« Plenty of nocturnal ambiance in this book… It stems, I suppose, from an old childhood reminiscence. When I was little, gaslit street lamps were still around, and they created, in the evening, rather extraordinary effects of light. That slightly sinister element stuck with me, and I love to recreate this sort of thing. » – Maurice Tillieux
Private detective Gil Jourdan finds the proper spot from which to conduct a nocturnal stakeout, in his fourth (and possibly finest) investigation, « Les cargos du crépuscule », originally serialized weekly in issues 1113 to 1137 of Spirou magazine, back in 1959-60.
Ah, but this time, non-French-fluent readers won’t be left out in the cold. The late Fantagraphics co-publisher Kim Thompson was a lifelong fan of Tillieux’s work, and was quite willing to put words into action and bleed some money in the process. Before his passing in 2013, he had time to publish a pair of twofer volumes of Jourdan (slightly renamed Gil Jordan*) adventures, « Murder by High Tide » (which contains this tale, entitled here « Leap of Faith ») and « Ten Thousand Years in Hell ». Fans of clever and suspenseful noir should not miss these babies.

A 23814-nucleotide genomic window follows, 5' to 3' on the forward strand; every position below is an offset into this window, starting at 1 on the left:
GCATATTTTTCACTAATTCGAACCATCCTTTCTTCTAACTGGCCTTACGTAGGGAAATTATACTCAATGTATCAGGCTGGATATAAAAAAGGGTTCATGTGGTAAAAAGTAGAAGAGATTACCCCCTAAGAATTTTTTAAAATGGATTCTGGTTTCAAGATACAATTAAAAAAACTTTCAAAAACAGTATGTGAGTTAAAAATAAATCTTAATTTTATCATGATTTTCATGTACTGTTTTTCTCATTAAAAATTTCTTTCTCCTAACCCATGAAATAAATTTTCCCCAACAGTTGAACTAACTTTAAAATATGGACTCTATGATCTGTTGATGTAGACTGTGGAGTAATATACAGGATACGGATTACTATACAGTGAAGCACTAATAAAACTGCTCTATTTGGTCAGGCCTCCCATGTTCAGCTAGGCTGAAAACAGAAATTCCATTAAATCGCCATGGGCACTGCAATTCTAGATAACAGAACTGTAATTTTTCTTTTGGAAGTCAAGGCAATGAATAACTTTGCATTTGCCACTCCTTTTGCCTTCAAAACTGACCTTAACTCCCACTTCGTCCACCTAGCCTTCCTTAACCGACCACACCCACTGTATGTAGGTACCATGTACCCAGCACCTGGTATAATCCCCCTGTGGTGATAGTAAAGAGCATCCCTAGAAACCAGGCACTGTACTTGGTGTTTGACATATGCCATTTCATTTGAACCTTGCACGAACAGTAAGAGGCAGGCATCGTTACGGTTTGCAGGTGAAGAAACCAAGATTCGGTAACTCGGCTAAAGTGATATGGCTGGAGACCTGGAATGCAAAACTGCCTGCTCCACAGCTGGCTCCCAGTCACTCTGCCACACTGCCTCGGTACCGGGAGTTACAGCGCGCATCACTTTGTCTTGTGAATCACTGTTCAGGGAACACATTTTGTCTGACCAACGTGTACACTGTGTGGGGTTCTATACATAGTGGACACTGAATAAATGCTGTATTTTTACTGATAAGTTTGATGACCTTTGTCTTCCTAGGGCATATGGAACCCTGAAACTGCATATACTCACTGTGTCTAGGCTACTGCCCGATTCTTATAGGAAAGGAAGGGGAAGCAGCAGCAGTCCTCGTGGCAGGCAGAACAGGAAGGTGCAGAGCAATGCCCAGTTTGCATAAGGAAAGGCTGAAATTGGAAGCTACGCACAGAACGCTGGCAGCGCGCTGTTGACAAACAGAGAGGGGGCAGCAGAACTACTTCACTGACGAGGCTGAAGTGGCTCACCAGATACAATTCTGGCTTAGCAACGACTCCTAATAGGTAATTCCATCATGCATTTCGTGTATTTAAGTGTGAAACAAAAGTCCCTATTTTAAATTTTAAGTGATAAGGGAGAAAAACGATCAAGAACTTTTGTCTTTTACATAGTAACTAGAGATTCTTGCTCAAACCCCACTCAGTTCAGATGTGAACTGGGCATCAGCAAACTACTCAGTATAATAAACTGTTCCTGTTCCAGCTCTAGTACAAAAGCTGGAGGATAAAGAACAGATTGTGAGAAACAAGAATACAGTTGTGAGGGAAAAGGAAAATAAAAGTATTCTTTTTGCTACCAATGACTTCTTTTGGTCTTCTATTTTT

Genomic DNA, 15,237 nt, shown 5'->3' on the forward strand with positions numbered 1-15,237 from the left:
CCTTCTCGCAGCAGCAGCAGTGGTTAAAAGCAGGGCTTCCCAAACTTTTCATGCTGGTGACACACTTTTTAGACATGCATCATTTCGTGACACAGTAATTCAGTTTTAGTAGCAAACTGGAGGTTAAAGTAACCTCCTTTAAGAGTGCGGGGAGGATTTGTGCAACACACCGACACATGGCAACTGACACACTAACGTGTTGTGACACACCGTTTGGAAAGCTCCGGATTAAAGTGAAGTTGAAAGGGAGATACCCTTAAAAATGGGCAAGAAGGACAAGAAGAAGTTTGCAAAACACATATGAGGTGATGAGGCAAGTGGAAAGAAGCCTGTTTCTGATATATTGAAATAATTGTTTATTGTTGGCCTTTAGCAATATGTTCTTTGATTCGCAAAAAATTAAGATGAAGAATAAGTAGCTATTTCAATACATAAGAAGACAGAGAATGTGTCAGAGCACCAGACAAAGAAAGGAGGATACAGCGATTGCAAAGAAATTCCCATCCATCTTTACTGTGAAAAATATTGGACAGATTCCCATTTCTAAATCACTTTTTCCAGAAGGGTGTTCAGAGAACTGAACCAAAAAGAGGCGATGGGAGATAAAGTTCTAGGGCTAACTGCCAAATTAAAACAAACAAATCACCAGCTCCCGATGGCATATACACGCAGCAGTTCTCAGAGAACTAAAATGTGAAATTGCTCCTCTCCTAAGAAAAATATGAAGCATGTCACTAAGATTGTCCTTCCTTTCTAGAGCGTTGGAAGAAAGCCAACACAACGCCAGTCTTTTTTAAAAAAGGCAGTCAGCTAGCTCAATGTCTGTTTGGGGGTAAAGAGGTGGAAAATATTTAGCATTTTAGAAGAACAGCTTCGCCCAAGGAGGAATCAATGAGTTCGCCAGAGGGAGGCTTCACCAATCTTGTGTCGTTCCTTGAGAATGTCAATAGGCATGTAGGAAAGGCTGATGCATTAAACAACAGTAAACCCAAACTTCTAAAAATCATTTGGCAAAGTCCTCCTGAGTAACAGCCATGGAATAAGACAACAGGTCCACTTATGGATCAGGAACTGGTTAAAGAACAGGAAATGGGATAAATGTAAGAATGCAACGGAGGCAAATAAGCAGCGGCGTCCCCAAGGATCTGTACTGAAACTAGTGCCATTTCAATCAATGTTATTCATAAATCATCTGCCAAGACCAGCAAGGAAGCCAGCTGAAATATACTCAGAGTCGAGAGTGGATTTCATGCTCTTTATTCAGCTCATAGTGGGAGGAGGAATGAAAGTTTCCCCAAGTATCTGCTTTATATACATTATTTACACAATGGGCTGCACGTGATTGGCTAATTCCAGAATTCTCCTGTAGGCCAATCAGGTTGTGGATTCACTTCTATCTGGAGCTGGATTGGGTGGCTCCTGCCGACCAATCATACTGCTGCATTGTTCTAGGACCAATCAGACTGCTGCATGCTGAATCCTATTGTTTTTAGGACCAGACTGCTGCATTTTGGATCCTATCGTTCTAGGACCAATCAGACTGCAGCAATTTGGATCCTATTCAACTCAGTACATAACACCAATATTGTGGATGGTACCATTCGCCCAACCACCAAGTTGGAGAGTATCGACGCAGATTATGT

This being a Hallowe’en post, I’ve squarely put the emphasis on mood rather than action, but let me assure you that these bédés contain plenty of action, and of the highest calibre. Fantagraphics’ promotional blurb gets it right (except that the Hergé comparison is perhaps a bit lazy, but probably necessary given the audience): « Another never-before-translated classic from the Golden Age of Franco-Belgian comics, finally brought to American readers. Imagine the beautifully crisp images of Hergé (Tintin) put in service of a series of wise-cracking, fast-paced detective stories punctuated with scenes of spectacular vehicular mayhem (including in this volume a dockside pursuit via car and bulldozer) and you’ll see why 50 years later Gil Jordan is still considered a masterpiece in Europe. »
*I can’t help but think that the detective’s renaming to « Gil Jordan » was a bit of a Fantagraphics inside joke, given that the publisher employed, for a couple of decades or so, a news correspondent/translator/editor by the name of… Gil Jordan. It’s not as if « Jourdan» is such an unknown name to Americans.
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